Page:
New For W18: Persian Studies Courses

Taught by new hire Dr. Mostafa Abedinefard, Assistant Professor Without Review of Persian Literary Culture and Civilization, the department is excited to expand its range of Persian Studies!

Winter 2018

ASIA360A A Specific Asian Literature in Translation - SP ASIAN LIT TRN Sections

Introduction to the literature of a linguistic area of Asia not covered in existing courses. Not given every year. Consult the Department for details. May be taken multiple times on different subjects for credit.

This course offers an unprecedented combination of readings from modern Iranian literature, and it provides you with a unique opportunity to enhance your understanding of that literature and of modern Iranian society and culture. We will be reading, contextualizing, and discussing select, representative instances of Iranian (diasporic) fiction, drama, and/or poetry since the mid-19thcentury. To provide you with an effective context to follow the course, I will begin with an overview of classical Persian literature, followed by a study of the paradigm shift that occurred in that literature during the mid-19th century. While familiarizing you with a range of formal and thematic transformations and adaptations which have emerged in modern Persian literature since more than a century ago, the course will argue that the questions of Iranian identity and modernity, which marked the inception of Persian literary modernity, have rarely stopped being tackled by Iranian literature. As if mirroring the ever-ongoing debates in Iranian public and intellectual arenas over the past century and so, modern Iranian literature (whether in “serious” or “humorous” forms) has been recurrently, although not unanimously, preoccupied with topics such as national identity (self-other), the state (the form of government, political tolerance, social justice, etc.), cultural hegemony and resistance, social institutions, religion, humanism, and gender and sexuality, among others.

Winter 2018

ASIA392 Classical Persian Literature in English Translation Sections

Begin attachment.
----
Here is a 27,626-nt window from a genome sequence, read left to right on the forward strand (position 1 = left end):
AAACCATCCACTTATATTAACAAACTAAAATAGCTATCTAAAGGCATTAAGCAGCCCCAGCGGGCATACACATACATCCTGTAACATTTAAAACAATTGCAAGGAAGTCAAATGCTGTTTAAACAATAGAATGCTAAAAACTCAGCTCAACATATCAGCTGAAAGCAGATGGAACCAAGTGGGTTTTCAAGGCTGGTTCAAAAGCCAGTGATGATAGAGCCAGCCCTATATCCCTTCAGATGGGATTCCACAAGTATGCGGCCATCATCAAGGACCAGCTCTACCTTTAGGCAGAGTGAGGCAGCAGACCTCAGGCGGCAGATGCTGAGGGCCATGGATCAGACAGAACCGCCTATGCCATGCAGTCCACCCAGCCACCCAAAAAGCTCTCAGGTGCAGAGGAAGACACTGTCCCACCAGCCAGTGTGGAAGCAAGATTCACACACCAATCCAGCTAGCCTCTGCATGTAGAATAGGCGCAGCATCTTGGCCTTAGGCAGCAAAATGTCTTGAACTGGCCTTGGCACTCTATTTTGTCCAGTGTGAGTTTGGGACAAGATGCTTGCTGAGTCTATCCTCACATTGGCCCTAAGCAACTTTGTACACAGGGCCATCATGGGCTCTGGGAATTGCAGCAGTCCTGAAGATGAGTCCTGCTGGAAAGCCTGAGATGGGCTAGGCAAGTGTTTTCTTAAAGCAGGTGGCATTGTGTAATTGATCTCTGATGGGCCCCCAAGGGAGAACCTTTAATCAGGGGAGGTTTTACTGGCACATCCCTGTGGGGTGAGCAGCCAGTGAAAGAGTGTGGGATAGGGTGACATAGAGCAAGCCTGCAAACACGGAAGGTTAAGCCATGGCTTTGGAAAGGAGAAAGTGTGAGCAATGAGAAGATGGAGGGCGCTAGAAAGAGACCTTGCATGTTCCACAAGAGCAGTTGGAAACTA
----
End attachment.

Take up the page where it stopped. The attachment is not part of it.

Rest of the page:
Works of classical Persian literature dating from the tenth to the seventeenth century (in English translation).

A solid background in Persian literature is useful for anyone who wants a better understanding of Asia and the Middle East. With the presumption that through literatures, we can visit cultures and times impossible for us to experience ourselves, in this course I will take you on a journey to get a taste of the beauties of classical Persian literature and some of its prevalent themes, imagery, and topics, in English translation, from the 10th century (when the New Persian language emerged) to the mid-19th century (when Persian literature experienced a paradigm shift now associated with Persian literary modernity). Having no prerequisites, the course provides you with the opportunity to read many contextualized Persian literary texts in various forms and genres, which were created during the above period in Persia/the Greater Iran, that is, in regions that today would include the present-day Iran, Central Anatolia, Central Asia, and the Indian Subcontinent. The course readings are organized around prevalent themes and forms/genres, including lyric, epic, romance, God, skepticism, humor and satire, mysticism, advice, and didacticism. Since classical Persian literature has undeniably affected the shaping of the modern worlds of Persian-speaking nations and communities, the course will particularly help you in understanding the present-day Iran, Afghanistan, and Tajikistan as well as the diasporic communities associated with these nation-states. Though briefly, we will also discuss how classical Persian literature has contributed to world literature.